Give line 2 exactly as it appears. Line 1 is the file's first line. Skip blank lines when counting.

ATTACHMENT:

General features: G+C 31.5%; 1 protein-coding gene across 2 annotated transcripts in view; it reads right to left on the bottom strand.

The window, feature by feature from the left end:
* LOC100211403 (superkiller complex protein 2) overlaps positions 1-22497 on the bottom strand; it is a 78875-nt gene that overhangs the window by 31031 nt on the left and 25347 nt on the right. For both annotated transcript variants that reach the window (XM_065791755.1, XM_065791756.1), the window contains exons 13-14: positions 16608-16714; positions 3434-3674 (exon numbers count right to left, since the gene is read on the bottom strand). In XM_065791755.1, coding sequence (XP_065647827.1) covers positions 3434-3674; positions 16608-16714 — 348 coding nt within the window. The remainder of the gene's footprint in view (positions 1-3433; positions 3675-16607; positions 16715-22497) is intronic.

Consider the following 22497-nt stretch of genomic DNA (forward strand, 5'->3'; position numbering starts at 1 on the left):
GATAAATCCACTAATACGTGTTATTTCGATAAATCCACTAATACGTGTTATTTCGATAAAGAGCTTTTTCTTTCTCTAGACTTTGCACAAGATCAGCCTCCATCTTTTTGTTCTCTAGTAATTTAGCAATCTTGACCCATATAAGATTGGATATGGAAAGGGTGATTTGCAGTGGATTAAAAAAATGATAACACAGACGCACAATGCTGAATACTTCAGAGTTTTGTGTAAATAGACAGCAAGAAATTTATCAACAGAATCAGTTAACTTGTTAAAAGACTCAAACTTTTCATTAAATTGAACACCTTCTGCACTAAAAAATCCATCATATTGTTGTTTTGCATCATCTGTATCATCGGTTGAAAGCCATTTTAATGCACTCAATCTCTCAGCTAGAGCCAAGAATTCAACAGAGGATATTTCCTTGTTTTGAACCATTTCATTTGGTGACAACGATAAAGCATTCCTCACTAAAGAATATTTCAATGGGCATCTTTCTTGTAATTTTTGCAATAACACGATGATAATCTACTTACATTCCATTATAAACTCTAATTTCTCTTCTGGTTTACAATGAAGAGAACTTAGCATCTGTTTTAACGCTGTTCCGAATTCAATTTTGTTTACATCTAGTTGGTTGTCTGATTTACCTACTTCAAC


The window, feature by feature from the left end: